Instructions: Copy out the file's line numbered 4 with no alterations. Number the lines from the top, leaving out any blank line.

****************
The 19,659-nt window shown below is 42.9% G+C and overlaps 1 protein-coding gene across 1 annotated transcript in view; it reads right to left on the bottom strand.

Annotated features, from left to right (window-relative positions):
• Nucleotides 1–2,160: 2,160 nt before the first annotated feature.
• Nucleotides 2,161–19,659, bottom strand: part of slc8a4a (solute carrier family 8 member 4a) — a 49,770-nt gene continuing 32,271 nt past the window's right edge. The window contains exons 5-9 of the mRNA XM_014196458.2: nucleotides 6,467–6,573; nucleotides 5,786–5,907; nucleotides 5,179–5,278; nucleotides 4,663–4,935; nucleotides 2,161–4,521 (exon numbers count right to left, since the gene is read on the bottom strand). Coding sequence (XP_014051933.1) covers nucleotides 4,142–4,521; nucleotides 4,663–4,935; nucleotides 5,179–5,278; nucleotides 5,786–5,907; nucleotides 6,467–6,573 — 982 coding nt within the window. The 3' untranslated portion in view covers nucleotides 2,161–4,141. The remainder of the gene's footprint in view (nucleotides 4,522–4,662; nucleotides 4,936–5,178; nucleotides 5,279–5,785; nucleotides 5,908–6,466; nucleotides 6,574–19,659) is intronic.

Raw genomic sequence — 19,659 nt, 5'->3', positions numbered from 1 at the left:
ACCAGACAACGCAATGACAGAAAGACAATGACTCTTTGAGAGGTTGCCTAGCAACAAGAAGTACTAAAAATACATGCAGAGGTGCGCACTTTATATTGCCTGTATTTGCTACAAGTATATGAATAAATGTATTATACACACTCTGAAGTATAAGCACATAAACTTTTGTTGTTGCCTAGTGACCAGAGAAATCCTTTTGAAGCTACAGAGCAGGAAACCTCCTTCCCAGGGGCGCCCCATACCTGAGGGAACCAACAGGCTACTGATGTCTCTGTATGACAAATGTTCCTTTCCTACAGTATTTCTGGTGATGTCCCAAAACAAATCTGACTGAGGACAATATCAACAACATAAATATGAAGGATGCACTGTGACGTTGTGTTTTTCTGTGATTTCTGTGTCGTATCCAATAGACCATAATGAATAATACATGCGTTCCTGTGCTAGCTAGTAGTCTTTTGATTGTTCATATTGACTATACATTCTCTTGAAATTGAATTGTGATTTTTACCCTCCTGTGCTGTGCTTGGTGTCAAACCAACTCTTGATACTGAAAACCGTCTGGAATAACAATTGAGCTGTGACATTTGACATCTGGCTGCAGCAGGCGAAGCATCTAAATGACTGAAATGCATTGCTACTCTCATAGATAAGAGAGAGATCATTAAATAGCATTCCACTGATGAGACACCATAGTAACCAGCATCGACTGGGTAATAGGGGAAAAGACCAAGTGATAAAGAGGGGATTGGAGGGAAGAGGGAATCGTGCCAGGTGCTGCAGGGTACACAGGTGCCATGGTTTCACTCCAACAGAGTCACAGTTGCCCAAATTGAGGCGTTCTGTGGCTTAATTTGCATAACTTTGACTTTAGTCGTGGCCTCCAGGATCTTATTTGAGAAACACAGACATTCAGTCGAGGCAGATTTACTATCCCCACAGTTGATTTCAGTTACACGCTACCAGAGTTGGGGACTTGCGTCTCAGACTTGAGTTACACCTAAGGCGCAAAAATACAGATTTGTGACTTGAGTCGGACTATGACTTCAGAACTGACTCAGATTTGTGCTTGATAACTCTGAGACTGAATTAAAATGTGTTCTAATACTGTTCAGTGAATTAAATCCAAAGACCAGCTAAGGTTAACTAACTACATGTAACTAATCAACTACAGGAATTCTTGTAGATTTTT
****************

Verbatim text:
• Nucleotides 2,161–19,659, bottom strand: part of slc8a4a (solute carrier family 8 member 4a) — a 49,770-nt gene continuing 32,271 nt past the window's right edge. The window contains exons 5-9 of the mRNA XM_014196458.2: nucleotides 6,467–6,573; nucleotides 5,786–5,907; nucleotides 5,179–5,278; nucleotides 4,663–4,935; nucleotides 2,161–4,521 (exon numbers count right to left, since the gene is read on the bottom strand). Coding sequence (XP_014051933.1) covers nucleotides 4,142–4,521; nucleotides 4,663–4,935; nucleotides 5,179–5,278; nucleotides 5,786–5,907; nucleotides 6,467–6,573 — 982 coding nt within the window. The 3' untranslated portion in view covers nucleotides 2,161–4,141. The remainder of the gene's footprint in view (nucleotides 4,522–4,662; nucleotides 4,936–5,178; nucleotides 5,279–5,785; nucleotides 5,908–6,466; nucleotides 6,574–19,659) is intronic.